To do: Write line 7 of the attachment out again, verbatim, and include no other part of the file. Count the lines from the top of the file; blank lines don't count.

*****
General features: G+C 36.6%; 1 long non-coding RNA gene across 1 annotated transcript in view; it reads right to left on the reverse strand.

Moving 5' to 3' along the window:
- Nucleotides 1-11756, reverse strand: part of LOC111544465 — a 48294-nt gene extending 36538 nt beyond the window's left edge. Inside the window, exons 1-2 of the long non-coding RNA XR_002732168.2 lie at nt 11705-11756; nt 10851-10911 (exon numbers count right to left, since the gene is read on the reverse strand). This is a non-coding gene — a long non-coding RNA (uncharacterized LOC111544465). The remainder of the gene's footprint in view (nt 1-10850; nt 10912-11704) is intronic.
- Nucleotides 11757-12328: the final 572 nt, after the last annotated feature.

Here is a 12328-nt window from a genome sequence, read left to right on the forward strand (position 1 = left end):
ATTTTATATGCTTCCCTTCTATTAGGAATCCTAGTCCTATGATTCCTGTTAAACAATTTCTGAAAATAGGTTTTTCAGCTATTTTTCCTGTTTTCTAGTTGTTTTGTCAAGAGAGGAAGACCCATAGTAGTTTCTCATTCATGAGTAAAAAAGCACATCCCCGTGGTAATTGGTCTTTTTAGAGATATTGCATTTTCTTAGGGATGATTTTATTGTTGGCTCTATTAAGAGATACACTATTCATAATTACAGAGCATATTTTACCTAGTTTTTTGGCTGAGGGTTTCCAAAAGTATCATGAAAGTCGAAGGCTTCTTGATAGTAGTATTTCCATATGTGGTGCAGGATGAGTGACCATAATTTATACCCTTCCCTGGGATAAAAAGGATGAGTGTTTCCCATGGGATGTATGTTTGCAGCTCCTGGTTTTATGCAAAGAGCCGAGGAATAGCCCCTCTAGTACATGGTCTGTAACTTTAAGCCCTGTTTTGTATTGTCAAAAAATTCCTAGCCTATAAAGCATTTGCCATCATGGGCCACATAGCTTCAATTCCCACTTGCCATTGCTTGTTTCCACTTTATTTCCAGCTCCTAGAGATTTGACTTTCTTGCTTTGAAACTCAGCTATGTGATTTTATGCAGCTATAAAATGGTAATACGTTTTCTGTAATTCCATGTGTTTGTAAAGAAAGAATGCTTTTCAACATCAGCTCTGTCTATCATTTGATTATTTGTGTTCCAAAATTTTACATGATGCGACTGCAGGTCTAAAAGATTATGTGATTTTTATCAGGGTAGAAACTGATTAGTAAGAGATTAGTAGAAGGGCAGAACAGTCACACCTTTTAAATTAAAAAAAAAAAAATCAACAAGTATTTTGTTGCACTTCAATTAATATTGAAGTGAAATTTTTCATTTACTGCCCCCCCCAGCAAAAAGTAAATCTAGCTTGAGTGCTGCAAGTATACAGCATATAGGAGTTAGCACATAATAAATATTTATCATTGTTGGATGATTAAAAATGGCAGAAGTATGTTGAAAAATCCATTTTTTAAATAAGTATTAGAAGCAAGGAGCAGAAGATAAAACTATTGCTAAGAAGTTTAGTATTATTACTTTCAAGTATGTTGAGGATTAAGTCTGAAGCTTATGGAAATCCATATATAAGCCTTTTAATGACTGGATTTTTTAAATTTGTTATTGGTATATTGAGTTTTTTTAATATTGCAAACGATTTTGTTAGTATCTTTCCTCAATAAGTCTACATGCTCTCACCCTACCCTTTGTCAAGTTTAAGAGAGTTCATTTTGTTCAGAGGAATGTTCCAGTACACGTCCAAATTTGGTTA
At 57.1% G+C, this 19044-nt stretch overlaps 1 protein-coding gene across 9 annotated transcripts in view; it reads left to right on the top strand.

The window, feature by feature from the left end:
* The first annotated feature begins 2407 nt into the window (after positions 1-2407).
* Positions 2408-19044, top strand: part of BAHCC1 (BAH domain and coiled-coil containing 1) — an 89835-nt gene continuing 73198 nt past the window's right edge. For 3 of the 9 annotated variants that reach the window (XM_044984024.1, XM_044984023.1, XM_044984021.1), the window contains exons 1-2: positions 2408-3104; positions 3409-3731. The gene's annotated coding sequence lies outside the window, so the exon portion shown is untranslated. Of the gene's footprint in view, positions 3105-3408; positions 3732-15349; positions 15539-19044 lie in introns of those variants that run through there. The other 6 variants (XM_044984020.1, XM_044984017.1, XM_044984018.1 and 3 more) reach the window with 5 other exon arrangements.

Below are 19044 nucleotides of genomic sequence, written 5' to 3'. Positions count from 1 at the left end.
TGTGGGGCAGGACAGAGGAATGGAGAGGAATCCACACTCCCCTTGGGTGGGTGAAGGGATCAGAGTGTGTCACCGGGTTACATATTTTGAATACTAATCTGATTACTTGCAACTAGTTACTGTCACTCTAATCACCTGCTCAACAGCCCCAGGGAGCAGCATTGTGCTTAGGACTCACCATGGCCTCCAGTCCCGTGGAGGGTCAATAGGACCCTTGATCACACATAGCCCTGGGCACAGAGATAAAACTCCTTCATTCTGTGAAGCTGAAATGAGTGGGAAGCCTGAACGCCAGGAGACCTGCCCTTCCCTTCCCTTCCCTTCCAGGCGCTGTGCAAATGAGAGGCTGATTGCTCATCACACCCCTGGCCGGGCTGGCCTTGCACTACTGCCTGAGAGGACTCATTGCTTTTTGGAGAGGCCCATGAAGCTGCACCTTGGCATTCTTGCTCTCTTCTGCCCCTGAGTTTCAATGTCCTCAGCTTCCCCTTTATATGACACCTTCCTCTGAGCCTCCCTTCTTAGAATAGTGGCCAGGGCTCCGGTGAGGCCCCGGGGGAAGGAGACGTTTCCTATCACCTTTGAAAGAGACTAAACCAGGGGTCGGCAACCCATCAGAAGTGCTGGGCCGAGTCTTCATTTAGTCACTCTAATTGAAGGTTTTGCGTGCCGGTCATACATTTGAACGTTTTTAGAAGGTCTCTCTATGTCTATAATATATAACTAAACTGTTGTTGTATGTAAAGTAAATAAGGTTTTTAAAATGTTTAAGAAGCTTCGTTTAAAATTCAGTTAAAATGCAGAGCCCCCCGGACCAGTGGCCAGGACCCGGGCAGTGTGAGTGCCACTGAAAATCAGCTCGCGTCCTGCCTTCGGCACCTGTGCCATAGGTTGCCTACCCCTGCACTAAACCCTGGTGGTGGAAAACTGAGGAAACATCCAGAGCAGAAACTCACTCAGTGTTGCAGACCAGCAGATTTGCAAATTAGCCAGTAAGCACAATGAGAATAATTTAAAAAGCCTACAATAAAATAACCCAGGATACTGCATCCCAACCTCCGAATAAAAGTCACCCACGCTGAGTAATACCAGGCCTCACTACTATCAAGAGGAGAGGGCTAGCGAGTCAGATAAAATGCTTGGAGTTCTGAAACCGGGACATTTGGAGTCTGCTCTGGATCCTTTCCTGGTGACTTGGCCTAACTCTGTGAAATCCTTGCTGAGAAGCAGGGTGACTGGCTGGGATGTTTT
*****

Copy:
At 57.1% G+C, this 19044-nt stretch overlaps 1 protein-coding gene across 9 annotated transcripts in view; it reads left to right on the top strand.